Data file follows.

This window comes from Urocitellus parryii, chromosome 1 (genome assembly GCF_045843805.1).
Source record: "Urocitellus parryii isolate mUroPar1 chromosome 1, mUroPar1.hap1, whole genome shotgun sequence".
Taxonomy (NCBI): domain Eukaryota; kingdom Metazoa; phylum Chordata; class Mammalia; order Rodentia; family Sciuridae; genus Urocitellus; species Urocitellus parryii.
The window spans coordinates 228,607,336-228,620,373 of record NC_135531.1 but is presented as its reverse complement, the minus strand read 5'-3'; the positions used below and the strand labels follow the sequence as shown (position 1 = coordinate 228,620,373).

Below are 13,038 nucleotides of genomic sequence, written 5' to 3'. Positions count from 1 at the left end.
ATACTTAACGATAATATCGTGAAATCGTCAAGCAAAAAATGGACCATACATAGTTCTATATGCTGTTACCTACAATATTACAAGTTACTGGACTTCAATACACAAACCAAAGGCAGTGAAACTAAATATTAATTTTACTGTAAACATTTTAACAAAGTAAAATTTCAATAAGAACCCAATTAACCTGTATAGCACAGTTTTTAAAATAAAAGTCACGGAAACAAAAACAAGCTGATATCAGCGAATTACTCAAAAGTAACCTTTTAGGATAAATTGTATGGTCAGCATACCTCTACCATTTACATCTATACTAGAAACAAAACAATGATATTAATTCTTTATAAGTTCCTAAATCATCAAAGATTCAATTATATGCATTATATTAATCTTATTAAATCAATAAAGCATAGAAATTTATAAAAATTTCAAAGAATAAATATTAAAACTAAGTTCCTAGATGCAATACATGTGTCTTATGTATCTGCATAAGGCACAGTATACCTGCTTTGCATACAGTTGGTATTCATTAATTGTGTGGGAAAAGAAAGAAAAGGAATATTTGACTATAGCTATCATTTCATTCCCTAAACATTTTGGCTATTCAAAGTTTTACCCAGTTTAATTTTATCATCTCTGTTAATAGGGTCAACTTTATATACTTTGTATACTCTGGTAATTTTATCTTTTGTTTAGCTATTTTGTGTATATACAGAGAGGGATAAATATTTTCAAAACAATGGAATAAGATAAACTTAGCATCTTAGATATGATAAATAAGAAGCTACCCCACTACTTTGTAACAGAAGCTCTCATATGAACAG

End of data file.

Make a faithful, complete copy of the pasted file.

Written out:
This window comes from Urocitellus parryii, chromosome 1 (genome assembly GCF_045843805.1).
Source record: "Urocitellus parryii isolate mUroPar1 chromosome 1, mUroPar1.hap1, whole genome shotgun sequence".
Taxonomy (NCBI): domain Eukaryota; kingdom Metazoa; phylum Chordata; class Mammalia; order Rodentia; family Sciuridae; genus Urocitellus; species Urocitellus parryii.
The window spans coordinates 228,607,336-228,620,373 of record NC_135531.1 but is presented as its reverse complement, the minus strand read 5'-3'; the positions used below and the strand labels follow the sequence as shown (position 1 = coordinate 228,620,373).

Below are 13,038 nucleotides of genomic sequence, written 5' to 3'. Positions count from 1 at the left end.
ATACTTAACGATAATATCGTGAAATCGTCAAGCAAAAAATGGACCATACATAGTTCTATATGCTGTTACCTACAATATTACAAGTTACTGGACTTCAATACACAAACCAAAGGCAGTGAAACTAAATATTAATTTTACTGTAAACATTTTAACAAAGTAAAATTTCAATAAGAACCCAATTAACCTGTATAGCACAGTTTTTAAAATAAAAGTCACGGAAACAAAAACAAGCTGATATCAGCGAATTACTCAAAAGTAACCTTTTAGGATAAATTGTATGGTCAGCATACCTCTACCATTTACATCTATACTAGAAACAAAACAATGATATTAATTCTTTATAAGTTCCTAAATCATCAAAGATTCAATTATATGCATTATATTAATCTTATTAAATCAATAAAGCATAGAAATTTATAAAAATTTCAAAGAATAAATATTAAAACTAAGTTCCTAGATGCAATACATGTGTCTTATGTATCTGCATAAGGCACAGTATACCTGCTTTGCATACAGTTGGTATTCATTAATTGTGTGGGAAAAGAAAGAAAAGGAATATTTGACTATAGCTATCATTTCATTCCCTAAACATTTTGGCTATTCAAAGTTTTACCCAGTTTAATTTTATCATCTCTGTTAATAGGGTCAACTTTATATACTTTGTATACTCTGGTAATTTTATCTTTTGTTTAGCTATTTTGTGTATATACAGAGAGGGATAAATATTTTCAAAACAATGGAATAAGATAAACTTAGCATCTTAGATATGATAAATAAGAAGCTACCCCACTACTTTGTAACAGAAGCTCTCATATGAACAG